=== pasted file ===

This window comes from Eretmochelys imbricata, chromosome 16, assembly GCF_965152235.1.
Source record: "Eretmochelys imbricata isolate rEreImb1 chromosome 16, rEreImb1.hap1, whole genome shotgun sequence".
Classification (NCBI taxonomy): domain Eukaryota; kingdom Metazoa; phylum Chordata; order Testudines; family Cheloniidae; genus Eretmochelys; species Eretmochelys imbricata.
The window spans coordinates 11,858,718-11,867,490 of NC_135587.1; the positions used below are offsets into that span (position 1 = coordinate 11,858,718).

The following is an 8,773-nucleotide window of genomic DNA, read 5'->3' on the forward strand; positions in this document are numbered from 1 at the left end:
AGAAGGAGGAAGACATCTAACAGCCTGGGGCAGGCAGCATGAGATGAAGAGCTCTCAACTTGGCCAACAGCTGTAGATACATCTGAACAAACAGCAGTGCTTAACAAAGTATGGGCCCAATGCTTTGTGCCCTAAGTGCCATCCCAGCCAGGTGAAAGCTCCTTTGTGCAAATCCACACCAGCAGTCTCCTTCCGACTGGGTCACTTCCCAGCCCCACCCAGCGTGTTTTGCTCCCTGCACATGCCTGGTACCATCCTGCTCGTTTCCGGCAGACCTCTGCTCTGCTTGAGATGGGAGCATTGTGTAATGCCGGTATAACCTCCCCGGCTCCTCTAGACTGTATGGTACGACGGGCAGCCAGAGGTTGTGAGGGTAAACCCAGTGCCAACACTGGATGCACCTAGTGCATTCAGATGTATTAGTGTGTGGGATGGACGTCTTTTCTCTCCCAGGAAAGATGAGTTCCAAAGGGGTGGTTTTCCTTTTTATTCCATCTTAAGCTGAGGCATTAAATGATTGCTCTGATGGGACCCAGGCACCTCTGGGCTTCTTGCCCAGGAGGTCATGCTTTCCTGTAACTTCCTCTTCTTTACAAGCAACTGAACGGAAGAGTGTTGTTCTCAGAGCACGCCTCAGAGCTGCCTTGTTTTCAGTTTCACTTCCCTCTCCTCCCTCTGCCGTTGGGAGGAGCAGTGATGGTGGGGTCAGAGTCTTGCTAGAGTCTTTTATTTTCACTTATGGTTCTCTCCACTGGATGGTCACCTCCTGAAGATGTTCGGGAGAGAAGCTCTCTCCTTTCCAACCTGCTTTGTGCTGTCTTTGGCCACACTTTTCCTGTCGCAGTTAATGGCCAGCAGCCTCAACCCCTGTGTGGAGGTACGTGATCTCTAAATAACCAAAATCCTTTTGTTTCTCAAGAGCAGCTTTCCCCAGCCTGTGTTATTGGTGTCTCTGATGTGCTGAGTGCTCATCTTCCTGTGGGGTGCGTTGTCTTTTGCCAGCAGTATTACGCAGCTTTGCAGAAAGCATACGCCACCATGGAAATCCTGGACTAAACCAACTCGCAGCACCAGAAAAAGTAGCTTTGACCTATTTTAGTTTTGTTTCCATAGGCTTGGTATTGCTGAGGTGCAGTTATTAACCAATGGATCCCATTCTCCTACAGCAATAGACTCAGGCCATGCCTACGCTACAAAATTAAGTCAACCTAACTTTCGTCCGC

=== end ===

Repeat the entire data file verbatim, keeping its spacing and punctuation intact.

This window comes from Eretmochelys imbricata, chromosome 16, assembly GCF_965152235.1.
Source record: "Eretmochelys imbricata isolate rEreImb1 chromosome 16, rEreImb1.hap1, whole genome shotgun sequence".
Classification (NCBI taxonomy): domain Eukaryota; kingdom Metazoa; phylum Chordata; order Testudines; family Cheloniidae; genus Eretmochelys; species Eretmochelys imbricata.
The window spans coordinates 11,858,718-11,867,490 of NC_135587.1; the positions used below are offsets into that span (position 1 = coordinate 11,858,718).

The following is an 8,773-nucleotide window of genomic DNA, read 5'->3' on the forward strand; positions in this document are numbered from 1 at the left end:
AGAAGGAGGAAGACATCTAACAGCCTGGGGCAGGCAGCATGAGATGAAGAGCTCTCAACTTGGCCAACAGCTGTAGATACATCTGAACAAACAGCAGTGCTTAACAAAGTATGGGCCCAATGCTTTGTGCCCTAAGTGCCATCCCAGCCAGGTGAAAGCTCCTTTGTGCAAATCCACACCAGCAGTCTCCTTCCGACTGGGTCACTTCCCAGCCCCACCCAGCGTGTTTTGCTCCCTGCACATGCCTGGTACCATCCTGCTCGTTTCCGGCAGACCTCTGCTCTGCTTGAGATGGGAGCATTGTGTAATGCCGGTATAACCTCCCCGGCTCCTCTAGACTGTATGGTACGACGGGCAGCCAGAGGTTGTGAGGGTAAACCCAGTGCCAACACTGGATGCACCTAGTGCATTCAGATGTATTAGTGTGTGGGATGGACGTCTTTTCTCTCCCAGGAAAGATGAGTTCCAAAGGGGTGGTTTTCCTTTTTATTCCATCTTAAGCTGAGGCATTAAATGATTGCTCTGATGGGACCCAGGCACCTCTGGGCTTCTTGCCCAGGAGGTCATGCTTTCCTGTAACTTCCTCTTCTTTACAAGCAACTGAACGGAAGAGTGTTGTTCTCAGAGCACGCCTCAGAGCTGCCTTGTTTTCAGTTTCACTTCCCTCTCCTCCCTCTGCCGTTGGGAGGAGCAGTGATGGTGGGGTCAGAGTCTTGCTAGAGTCTTTTATTTTCACTTATGGTTCTCTCCACTGGATGGTCACCTCCTGAAGATGTTCGGGAGAGAAGCTCTCTCCTTTCCAACCTGCTTTGTGCTGTCTTTGGCCACACTTTTCCTGTCGCAGTTAATGGCCAGCAGCCTCAACCCCTGTGTGGAGGTACGTGATCTCTAAATAACCAAAATCCTTTTGTTTCTCAAGAGCAGCTTTCCCCAGCCTGTGTTATTGGTGTCTCTGATGTGCTGAGTGCTCATCTTCCTGTGGGGTGCGTTGTCTTTTGCCAGCAGTATTACGCAGCTTTGCAGAAAGCATACGCCACCATGGAAATCCTGGACTAAACCAACTCGCAGCACCAGAAAAAGTAGCTTTGACCTATTTTAGTTTTGTTTCCATAGGCTTGGTATTGCTGAGGTGCAGTTATTAACCAATGGATCCCATTCTCCTACAGCAATAGACTCAGGCCATGCCTACGCTACAAAATTAAGTCAACCTAACTTTCGTCCGC